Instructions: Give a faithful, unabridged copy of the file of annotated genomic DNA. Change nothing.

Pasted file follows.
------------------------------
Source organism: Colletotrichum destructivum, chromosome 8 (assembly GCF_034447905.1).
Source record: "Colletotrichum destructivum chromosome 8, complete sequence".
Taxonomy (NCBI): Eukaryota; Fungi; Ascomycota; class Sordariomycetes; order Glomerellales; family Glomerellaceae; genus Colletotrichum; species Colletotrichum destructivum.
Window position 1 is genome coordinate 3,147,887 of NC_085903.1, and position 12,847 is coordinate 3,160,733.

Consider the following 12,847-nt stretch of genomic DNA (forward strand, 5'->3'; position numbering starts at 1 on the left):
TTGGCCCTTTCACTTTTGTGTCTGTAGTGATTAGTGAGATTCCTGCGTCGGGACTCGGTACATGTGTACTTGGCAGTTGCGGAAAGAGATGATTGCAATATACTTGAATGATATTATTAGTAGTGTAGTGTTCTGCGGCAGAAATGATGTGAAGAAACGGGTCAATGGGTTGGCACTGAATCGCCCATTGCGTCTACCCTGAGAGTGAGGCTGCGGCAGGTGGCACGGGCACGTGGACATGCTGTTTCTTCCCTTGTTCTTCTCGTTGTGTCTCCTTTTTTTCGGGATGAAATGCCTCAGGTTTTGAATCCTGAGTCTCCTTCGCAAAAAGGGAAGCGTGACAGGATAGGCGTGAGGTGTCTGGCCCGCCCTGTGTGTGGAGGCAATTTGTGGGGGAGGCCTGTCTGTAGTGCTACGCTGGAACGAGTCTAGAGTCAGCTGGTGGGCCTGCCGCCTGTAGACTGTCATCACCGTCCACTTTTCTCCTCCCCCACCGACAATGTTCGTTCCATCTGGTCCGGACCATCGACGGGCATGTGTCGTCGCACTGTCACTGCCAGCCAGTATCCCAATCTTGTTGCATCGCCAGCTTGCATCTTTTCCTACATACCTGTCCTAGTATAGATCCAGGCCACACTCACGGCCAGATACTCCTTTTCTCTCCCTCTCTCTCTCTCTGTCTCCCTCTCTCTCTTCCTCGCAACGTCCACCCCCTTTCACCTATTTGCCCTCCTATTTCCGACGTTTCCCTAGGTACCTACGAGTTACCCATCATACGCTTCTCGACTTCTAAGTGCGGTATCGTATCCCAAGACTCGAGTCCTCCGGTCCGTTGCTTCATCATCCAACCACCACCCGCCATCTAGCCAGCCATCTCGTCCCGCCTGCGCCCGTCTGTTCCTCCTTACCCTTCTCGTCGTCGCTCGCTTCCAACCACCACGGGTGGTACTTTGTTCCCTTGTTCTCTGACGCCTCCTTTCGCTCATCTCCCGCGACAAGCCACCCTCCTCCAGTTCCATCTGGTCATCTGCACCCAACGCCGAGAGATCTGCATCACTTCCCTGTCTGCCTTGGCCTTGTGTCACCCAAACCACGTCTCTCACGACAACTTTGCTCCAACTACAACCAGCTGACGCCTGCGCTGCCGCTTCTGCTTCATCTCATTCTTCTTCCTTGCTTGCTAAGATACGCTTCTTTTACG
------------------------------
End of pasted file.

Source organism: Colletotrichum destructivum, chromosome 8 (assembly GCF_034447905.1).
Source record: "Colletotrichum destructivum chromosome 8, complete sequence".
Taxonomy (NCBI): Eukaryota; Fungi; Ascomycota; class Sordariomycetes; order Glomerellales; family Glomerellaceae; genus Colletotrichum; species Colletotrichum destructivum.
Window position 1 is genome coordinate 3,147,887 of NC_085903.1, and position 12,847 is coordinate 3,160,733.

Consider the following 12,847-nt stretch of genomic DNA (forward strand, 5'->3'; position numbering starts at 1 on the left):
TTGGCCCTTTCACTTTTGTGTCTGTAGTGATTAGTGAGATTCCTGCGTCGGGACTCGGTACATGTGTACTTGGCAGTTGCGGAAAGAGATGATTGCAATATACTTGAATGATATTATTAGTAGTGTAGTGTTCTGCGGCAGAAATGATGTGAAGAAACGGGTCAATGGGTTGGCACTGAATCGCCCATTGCGTCTACCCTGAGAGTGAGGCTGCGGCAGGTGGCACGGGCACGTGGACATGCTGTTTCTTCCCTTGTTCTTCTCGTTGTGTCTCCTTTTTTTCGGGATGAAATGCCTCAGGTTTTGAATCCTGAGTCTCCTTCGCAAAAAGGGAAGCGTGACAGGATAGGCGTGAGGTGTCTGGCCCGCCCTGTGTGTGGAGGCAATTTGTGGGGGAGGCCTGTCTGTAGTGCTACGCTGGAACGAGTCTAGAGTCAGCTGGTGGGCCTGCCGCCTGTAGACTGTCATCACCGTCCACTTTTCTCCTCCCCCACCGACAATGTTCGTTCCATCTGGTCCGGACCATCGACGGGCATGTGTCGTCGCACTGTCACTGCCAGCCAGTATCCCAATCTTGTTGCATCGCCAGCTTGCATCTTTTCCTACATACCTGTCCTAGTATAGATCCAGGCCACACTCACGGCCAGATACTCCTTTTCTCTCCCTCTCTCTCTCTCTGTCTCCCTCTCTCTCTTCCTCGCAACGTCCACCCCCTTTCACCTATTTGCCCTCCTATTTCCGACGTTTCCCTAGGTACCTACGAGTTACCCATCATACGCTTCTCGACTTCTAAGTGCGGTATCGTATCCCAAGACTCGAGTCCTCCGGTCCGTTGCTTCATCATCCAACCACCACCCGCCATCTAGCCAGCCATCTCGTCCCGCCTGCGCCCGTCTGTTCCTCCTTACCCTTCTCGTCGTCGCTCGCTTCCAACCACCACGGGTGGTACTTTGTTCCCTTGTTCTCTGACGCCTCCTTTCGCTCATCTCCCGCGACAAGCCACCCTCCTCCAGTTCCATCTGGTCATCTGCACCCAACGCCGAGAGATCTGCATCACTTCCCTGTCTGCCTTGGCCTTGTGTCACCCAAACCACGTCTCTCACGACAACTTTGCTCCAACTACAACCAGCTGACGCCTGCGCTGCCGCTTCTGCTTCATCTCATTCTTCTTCCTTGCTTGCTAAGATACGCTTCTTTTACG